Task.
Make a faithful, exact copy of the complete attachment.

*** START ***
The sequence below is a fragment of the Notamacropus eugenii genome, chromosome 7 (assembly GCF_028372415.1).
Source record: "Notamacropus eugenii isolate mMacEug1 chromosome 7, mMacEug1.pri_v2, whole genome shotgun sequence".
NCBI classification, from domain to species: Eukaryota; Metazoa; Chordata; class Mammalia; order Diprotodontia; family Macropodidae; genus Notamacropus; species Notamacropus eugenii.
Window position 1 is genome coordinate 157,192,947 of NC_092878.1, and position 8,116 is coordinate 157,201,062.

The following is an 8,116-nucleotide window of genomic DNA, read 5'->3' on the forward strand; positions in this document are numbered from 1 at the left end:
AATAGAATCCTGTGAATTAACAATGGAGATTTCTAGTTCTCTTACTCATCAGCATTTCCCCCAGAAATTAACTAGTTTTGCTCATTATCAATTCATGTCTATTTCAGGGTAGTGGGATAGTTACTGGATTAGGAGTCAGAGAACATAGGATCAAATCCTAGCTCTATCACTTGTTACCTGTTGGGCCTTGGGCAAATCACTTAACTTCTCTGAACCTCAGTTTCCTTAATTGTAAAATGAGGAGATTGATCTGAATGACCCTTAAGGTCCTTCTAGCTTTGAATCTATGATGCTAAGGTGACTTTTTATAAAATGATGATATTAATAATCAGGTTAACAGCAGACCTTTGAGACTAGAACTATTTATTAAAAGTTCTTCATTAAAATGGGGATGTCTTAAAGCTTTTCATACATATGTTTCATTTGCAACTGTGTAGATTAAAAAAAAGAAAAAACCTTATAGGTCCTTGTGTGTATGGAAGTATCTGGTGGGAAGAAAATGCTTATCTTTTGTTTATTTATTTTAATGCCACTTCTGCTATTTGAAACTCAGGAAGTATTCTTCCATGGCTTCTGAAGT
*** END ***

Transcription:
The sequence below is a fragment of the Notamacropus eugenii genome, chromosome 7 (assembly GCF_028372415.1).
Source record: "Notamacropus eugenii isolate mMacEug1 chromosome 7, mMacEug1.pri_v2, whole genome shotgun sequence".
NCBI classification, from domain to species: Eukaryota; Metazoa; Chordata; class Mammalia; order Diprotodontia; family Macropodidae; genus Notamacropus; species Notamacropus eugenii.
Window position 1 is genome coordinate 157,192,947 of NC_092878.1, and position 8,116 is coordinate 157,201,062.

The following is an 8,116-nucleotide window of genomic DNA, read 5'->3' on the forward strand; positions in this document are numbered from 1 at the left end:
AATAGAATCCTGTGAATTAACAATGGAGATTTCTAGTTCTCTTACTCATCAGCATTTCCCCCAGAAATTAACTAGTTTTGCTCATTATCAATTCATGTCTATTTCAGGGTAGTGGGATAGTTACTGGATTAGGAGTCAGAGAACATAGGATCAAATCCTAGCTCTATCACTTGTTACCTGTTGGGCCTTGGGCAAATCACTTAACTTCTCTGAACCTCAGTTTCCTTAATTGTAAAATGAGGAGATTGATCTGAATGACCCTTAAGGTCCTTCTAGCTTTGAATCTATGATGCTAAGGTGACTTTTTATAAAATGATGATATTAATAATCAGGTTAACAGCAGACCTTTGAGACTAGAACTATTTATTAAAAGTTCTTCATTAAAATGGGGATGTCTTAAAGCTTTTCATACATATGTTTCATTTGCAACTGTGTAGATTAAAAAAAAGAAAAAACCTTATAGGTCCTTGTGTGTATGGAAGTATCTGGTGGGAAGAAAATGCTTATCTTTTGTTTATTTATTTTAATGCCACTTCTGCTATTTGAAACTCAGGAAGTATTCTTCCATGGCTTCTGAAGT